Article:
No Plastic? No Problem
Tony Rubin seems like an ideal customer for Web merchants. A 34-year-old aspiring restaurateur attending Kendall College in Evanston, Ill., he's business-minded and often cruises the Net. But he never buys a thing. "Some crazy hacker can get hold of my credit card," he says. "Nah, man. I just don't trust the Web."
A primitive mindset for the 21st century? Perhaps. After all, Net shoppers will spend $53 billion online this year, and 88% of them pay by credit card, according to New York Web researcher Cyber Dialogue Inc. No doubt, credit is the king of Internet currency today. But the continued success of e-commerce depends on further development of creative alternatives. As the Net becomes a mass medium, it attracts as many tech pessimists as propeller heads. Indeed, anxiety about security keeps millions of Web users from buying online. Cyber Dialogue says a full 54% of online adults think it's easy for their credit-card number to be swiped.
And don't forget those who can't get plastic. Many of the 17 million teens and young adults online--the Web's most avid users--don't have credit. So members of a generation as familiar with the Net as they are with bicycles and TV are often forced to pay for online orders by phone or in person. People 18-29 represent only a quarter of cybershoppers who pay for Web orders with credit cards, but they make up 36% of those who pay with cash or check, says Cyber Dialogue. The young "are the disenfranchised of the Internet," says Ginger Thomson, CEO of DoughNET Inc., which runs a teen Web site.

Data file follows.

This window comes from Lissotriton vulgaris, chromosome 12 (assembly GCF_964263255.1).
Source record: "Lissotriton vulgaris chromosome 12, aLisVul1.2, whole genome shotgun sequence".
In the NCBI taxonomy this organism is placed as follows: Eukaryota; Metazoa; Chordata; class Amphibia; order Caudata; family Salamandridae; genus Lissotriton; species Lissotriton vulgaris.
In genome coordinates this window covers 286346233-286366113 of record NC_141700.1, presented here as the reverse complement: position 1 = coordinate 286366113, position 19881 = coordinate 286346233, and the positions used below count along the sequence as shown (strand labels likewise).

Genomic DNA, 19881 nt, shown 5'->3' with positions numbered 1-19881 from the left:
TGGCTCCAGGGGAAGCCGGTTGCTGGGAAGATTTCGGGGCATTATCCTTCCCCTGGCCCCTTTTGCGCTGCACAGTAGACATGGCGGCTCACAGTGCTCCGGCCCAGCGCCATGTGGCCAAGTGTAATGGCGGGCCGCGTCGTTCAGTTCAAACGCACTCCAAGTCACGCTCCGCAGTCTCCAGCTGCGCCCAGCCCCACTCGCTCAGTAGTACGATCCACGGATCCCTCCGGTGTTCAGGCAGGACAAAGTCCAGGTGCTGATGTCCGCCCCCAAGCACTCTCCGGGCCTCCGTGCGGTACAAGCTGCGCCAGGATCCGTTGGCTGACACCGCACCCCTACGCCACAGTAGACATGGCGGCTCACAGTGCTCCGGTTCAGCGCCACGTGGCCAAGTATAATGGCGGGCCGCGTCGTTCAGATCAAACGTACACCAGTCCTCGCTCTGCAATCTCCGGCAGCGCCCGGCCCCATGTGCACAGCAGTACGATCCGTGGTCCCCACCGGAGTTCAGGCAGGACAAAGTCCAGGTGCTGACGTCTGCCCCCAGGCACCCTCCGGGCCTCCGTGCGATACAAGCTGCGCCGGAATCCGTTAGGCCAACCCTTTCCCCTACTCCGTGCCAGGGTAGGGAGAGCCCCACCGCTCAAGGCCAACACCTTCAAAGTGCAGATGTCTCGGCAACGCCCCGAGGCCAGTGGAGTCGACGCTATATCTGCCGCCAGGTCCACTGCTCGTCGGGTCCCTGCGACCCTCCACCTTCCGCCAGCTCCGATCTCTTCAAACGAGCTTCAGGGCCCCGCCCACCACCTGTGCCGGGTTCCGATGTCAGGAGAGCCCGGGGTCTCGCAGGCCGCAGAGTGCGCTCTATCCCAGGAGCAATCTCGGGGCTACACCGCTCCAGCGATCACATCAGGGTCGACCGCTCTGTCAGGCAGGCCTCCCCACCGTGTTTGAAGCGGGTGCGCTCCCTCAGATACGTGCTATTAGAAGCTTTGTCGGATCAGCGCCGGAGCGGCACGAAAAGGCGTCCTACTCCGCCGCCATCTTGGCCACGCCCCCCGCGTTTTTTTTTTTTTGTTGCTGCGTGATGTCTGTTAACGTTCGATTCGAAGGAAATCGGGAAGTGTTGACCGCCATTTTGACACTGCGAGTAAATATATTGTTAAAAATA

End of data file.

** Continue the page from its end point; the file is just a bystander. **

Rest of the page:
Several sites have rushed to fill the void. DoughNET, RocketCash, and iCanBuy.com let young people set up an online bank account to make Net purchases without credit. Parents or family members create the accounts by mailing in a check or charging a credit card. There's just one hitch: Many of these services aren't very big. ICanBuy's 350,000 users, for example, can indeed buy--but only from the site's partners.
Teens aren't the only ones hit by the Net's plastic bias. Adults without credit histories or with bad ratings are shut out too. There are ways through this barrier. Many ATM cards can be used online. And Fingerhut.com offers a credit card for cybershoppers rejected by major banks. "It's important to give access to folks who can't get credit," says Fingerhut Vice-President Rafael Saldana.
Trouble is, many consumers don't like sending financial details into the ether. That's why American Express (AXP) offers a service that generates a new card number for each Net purchase--reducing the risk that a cybercrook can tap into an account. And a system called PayCash lets users pay for Web orders at Western Union storefronts. When the site receives verification of payment, it sends the goods. "I would be totally cool with that," says the security-skittish Rubin.
True, these services can create new hassles for Web merchants. Partnerships have to be set up and payment systems tweaked. The good news is, options are growing. Hundreds of e-stores have partnered with services such as PayCash or the teen sites. Others are trying PayPal.com, which lets users zap funds from online accounts to merchants, and InternetCash.com, which offers pre-paid cards for Net purchases. Whatever the method, it's important to serve all consumers, not just those willing--or able--to slap down the ol' plastic.